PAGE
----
Fear. It is one of mankind’s base instincts. For centuries, many people have crafted tales to evoke and awaken this feeling in all of us, whether it was a mortality tale told around a campfire, a cleverly crafted novella, or photographic trickery. Yes, one cannot think about Halloween without calling to mind the visages of Bela Lugosi, Boris Karloff or even Werner Krauss.
Ever since Thomas Edison and the Lumière brothers first invented the motion picture camera, people from George Méliès to John Carpenter have sought to terrify and mystify audiences with tales of the macabre and experiences of true horror. While many of these films seem laughable to today’s jaded society, in the days in which they were released, they filled thousands of people with enough fear to result in weeks of lost sleep.
The aforementioned magician-turned-filmmaker George Méliès is credited with making the first horror film. “Le Manoir du Diable,” meaning “The House of the Devil” in French, was also his directorial debut. While the film is only a three minute showcase of the powers of Satan being banished by God, it is one of the earliest examples in which we see a story featuring the occult. Other early examples of horror films include two, now lost, horror films made in Japan, “Bake Jizo” and “Shinin no Sosei,” meaning “Jizo the Spook” and “Resurrection of a Corpse” in Japanese, respectively.
As filmmaking technologies developed, we began to see more ambitious projects come to fruition, such as the first adaptation of Mary Shelley’s “Frankenstien,” made by Edison Studios in 1910. We also see the first “movie monster” in a series of short films based on a novel by Victor Hugo, “The Hunchback of Notre Dame”.
However, many of the earliest innovations in the horror genre can be attributed to the movement known as German Expressionism. Here we find the works of F.W. Murnau, known for films such as “Nosferatu,” an unauthorized adaptation of Bram Stoker’s “Dracula”, and “Metropolis.” We also find the film that inspired filmmakers like Tim Burton, “The Cabinet of Dr. Caligari,” one of the first horror films to introduce the “twist” ending.
It wasn’t long before Hollywood began producing its own horror films, such as a feature length version of “The Hunchback of Notre Dame” and the first adaptation of the Gaston Leroux novel, “The Phantom of the Opera”, both films starring Lon Chaney Sr., the first American horror film star.
It’s here in the 30’s and 40’s where we begin to get some of the classic movie monsters and the rise and fall of many notable film stars. The strongest example of this being the Hungarian-born actor, Bela Lugosi, who’s now iconic portrayal of Dracula both launched and doomed his career while stars such as Boris Karloff would go on to have successful careers well into the late 60’s. Universal Pictures dominated the genre in this era, with a large list of successful releases that include “Frankenstein” and “The Mummy”.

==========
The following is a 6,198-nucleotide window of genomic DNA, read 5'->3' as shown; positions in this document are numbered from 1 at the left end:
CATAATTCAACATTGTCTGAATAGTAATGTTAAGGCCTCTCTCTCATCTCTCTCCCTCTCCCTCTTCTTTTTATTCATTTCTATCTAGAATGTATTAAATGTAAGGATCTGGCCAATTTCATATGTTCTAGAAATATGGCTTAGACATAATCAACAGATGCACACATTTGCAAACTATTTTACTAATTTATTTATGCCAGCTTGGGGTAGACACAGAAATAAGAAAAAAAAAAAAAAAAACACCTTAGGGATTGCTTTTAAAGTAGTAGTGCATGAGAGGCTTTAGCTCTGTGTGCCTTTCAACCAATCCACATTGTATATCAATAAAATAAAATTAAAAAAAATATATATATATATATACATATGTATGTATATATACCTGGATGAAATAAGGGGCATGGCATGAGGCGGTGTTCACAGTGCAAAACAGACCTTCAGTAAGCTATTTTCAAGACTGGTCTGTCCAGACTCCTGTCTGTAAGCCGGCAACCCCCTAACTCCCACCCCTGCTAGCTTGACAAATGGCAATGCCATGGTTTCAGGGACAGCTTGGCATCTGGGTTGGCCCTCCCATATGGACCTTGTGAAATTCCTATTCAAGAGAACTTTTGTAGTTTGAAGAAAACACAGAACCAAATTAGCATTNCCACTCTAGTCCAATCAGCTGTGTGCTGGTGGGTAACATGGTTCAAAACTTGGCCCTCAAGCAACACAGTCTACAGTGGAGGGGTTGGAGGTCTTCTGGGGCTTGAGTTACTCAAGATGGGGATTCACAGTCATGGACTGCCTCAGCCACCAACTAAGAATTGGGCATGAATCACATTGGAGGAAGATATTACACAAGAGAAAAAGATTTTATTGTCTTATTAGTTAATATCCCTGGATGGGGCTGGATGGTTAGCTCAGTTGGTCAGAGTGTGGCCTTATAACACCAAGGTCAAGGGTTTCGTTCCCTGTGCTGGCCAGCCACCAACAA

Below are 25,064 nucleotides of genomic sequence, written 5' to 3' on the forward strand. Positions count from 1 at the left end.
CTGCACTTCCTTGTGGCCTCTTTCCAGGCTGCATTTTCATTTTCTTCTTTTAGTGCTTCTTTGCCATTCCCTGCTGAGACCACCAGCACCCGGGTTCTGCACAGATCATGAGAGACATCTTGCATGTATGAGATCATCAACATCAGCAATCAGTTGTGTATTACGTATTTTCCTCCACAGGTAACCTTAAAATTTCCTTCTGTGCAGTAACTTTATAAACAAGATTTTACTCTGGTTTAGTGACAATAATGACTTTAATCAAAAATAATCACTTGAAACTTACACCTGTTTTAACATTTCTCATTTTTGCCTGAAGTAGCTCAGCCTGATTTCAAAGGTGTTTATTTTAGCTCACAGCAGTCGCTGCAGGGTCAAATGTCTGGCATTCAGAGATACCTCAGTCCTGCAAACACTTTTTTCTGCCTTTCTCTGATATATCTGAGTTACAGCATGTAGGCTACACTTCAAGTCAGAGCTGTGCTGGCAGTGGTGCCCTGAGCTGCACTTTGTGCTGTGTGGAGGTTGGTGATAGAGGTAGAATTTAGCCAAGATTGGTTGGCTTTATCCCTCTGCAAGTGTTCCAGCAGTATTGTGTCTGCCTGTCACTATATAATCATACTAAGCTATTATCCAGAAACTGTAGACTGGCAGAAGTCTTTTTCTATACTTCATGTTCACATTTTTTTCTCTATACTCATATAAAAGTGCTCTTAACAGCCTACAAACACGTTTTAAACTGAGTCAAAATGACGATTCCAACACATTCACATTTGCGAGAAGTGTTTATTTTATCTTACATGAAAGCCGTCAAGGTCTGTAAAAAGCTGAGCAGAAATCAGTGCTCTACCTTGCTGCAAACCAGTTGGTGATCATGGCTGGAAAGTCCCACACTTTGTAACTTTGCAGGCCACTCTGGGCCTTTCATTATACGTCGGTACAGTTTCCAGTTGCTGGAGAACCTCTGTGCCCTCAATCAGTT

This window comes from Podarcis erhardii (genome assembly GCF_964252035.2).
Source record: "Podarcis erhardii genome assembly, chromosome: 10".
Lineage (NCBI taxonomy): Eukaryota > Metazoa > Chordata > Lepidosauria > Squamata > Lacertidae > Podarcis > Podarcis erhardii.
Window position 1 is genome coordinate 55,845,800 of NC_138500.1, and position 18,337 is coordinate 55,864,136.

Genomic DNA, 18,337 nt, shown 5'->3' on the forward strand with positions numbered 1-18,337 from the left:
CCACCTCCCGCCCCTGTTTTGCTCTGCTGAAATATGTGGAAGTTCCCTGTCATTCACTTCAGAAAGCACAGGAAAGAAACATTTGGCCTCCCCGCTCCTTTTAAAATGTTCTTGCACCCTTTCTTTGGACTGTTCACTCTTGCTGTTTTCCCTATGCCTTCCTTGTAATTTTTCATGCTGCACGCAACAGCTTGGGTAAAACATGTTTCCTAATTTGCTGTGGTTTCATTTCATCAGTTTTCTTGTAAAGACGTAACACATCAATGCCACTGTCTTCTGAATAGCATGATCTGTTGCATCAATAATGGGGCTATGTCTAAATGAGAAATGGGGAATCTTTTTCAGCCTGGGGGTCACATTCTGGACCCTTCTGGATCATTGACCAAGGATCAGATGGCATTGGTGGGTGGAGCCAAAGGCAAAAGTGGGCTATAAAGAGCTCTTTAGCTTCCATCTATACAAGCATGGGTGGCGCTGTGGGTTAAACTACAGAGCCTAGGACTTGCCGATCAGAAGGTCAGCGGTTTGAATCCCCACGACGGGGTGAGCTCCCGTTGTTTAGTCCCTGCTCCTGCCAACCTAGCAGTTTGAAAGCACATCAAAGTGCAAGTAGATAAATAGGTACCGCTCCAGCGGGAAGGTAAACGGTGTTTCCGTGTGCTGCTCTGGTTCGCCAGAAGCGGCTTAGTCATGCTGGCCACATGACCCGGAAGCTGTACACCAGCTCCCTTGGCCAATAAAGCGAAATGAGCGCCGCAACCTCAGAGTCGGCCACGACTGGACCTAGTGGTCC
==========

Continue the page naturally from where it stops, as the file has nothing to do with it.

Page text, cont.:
As we march into the 50’s and 60’s, the genre falls into two sub-genres, fear of the occult and fear of Armageddon. The former demonstrated in films such as “The Haunting” and “Rosemary’s Baby” and the latter demonstrated with films such as Hitchcock’s “The Birds” and Romero’s “Night of the Living Dead.”
We also see the rise of Universal’s spiritual successor, the England-based Hammer Film Productions, which produced newer versions of “Dracula” and “Frankenstein,” the series of Hammer films often starring Christopher Lee and Peter Cushing, both actors that would later appear in the “Star Wars” films, for better or worse.
Towards the end of the decade, there was also a string of low budget gore films, the financial success of which would contribute to the death of the Production Code of America in 1964. As a result, we see more horror films that feature not only intensified gore and violence, but also increased sexual overtones. Here we get films such as “The Exorcist” and “The Texas Chainsaw Massacre.”
During this same period of time, we also see a string of “B-movies” that are now considered cult classics, primarily due to the original plotlines that would later be praised by critics. The most notable examples of these films include Sam Raimi’s “Evil Dead” trilogy and the recently remade “Fright Night.”
While this isn’t the end of our look at the history of horror, the next period we look at will be the focus of our analysis as we take a look at the present trends of the genre and the cultural impact many of these films had on our culture as a whole, for better and for worse. Look forward to it next time on The Weekly Reel.